Let me anticipate one possible objection to doing high-bar squats here.
Yes, doing them is painful on your traps. That is true.
One “solution” to this is to use that stupid “pussy pad” (perfectly safe link, don’t worry). However, as far as I am concerned, the “pussy pad” is gay and its use when squatting is a blatant and direct violation of the mighty Ten Commandments of the Iron God.
(I am willing to make exceptions to use of the “pussy pad” when doing barbell hip thrusts for warm-ups, for instance. But these exceptions are rare and should not in any way be taken to mean that the Commandment involved is not true.)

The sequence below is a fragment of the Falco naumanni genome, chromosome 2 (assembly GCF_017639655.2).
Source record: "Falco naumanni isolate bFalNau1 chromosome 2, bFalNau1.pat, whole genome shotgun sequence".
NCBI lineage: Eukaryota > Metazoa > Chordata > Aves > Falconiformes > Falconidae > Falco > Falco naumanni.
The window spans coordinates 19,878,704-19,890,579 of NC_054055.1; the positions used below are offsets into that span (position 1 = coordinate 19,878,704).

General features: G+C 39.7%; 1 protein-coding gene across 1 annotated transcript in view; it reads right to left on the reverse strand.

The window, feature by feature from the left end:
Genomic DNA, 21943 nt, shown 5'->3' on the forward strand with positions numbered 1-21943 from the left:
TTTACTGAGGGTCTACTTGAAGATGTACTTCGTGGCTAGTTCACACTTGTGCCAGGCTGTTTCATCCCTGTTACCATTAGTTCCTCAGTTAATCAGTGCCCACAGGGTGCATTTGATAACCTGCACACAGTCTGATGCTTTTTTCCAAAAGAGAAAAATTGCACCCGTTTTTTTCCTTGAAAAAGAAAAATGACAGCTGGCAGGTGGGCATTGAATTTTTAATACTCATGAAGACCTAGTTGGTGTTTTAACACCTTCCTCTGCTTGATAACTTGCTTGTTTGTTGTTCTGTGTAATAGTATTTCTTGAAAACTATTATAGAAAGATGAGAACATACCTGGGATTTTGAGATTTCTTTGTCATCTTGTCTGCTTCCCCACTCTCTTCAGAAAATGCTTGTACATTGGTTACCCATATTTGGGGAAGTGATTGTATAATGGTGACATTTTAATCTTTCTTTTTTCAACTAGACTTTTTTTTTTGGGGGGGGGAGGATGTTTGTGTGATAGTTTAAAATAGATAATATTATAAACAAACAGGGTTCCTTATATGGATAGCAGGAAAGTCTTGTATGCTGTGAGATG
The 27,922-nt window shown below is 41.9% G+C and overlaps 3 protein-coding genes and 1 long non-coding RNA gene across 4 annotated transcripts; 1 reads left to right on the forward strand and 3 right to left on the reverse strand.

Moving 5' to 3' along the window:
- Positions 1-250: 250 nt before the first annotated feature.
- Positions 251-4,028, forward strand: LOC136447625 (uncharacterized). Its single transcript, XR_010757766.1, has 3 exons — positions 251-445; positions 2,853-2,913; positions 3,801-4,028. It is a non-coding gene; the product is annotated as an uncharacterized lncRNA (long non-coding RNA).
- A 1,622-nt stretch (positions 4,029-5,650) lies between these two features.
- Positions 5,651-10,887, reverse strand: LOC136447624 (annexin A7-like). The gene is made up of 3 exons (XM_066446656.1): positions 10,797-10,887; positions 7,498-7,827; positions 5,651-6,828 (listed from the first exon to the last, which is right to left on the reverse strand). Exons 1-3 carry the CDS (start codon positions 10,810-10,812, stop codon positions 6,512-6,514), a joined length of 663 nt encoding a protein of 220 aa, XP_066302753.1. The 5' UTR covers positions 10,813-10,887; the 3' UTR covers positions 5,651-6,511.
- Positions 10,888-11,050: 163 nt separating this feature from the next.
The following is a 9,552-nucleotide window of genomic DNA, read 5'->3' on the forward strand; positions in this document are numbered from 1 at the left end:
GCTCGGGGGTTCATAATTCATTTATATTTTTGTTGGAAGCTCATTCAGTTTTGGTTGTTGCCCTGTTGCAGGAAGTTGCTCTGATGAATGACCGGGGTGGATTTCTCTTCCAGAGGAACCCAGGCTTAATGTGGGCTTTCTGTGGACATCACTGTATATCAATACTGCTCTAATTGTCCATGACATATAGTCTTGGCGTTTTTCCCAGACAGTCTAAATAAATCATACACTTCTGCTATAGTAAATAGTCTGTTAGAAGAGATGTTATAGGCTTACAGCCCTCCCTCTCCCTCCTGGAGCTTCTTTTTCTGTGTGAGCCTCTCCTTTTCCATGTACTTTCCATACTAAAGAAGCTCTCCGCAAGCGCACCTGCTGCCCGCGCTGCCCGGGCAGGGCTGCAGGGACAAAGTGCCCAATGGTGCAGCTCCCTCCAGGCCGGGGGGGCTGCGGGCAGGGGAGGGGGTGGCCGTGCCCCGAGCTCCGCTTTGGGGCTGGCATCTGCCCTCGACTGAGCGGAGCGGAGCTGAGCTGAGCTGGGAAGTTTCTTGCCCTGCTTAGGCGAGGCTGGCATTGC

To this, I say: don’t be a bitch. Be a man and take the pain. Start with light weights – or, better still, a completely empty barbell, and add weight slowly over time. If you started out doing low-bar squats, then doing the high-bar version will require learning a largely new movement pattern anyway, so you might as well start from the beginning.
Your traps will get stronger over time and will be able to take the load more easily. This is what happens when you progressively overload your muscles, bones, and joints, as long as you do it safely and consistently.
In the end, the basic advice remains the same: SHUT UP AND SQUAT. I don’t care how you do it. I DO care that you do it carefully, in a controlled fashion, with good form, and with strict attention to your lumbar spine, knees, and hips.
If you want a true gym beast’s opinions on the subject, well, here you go: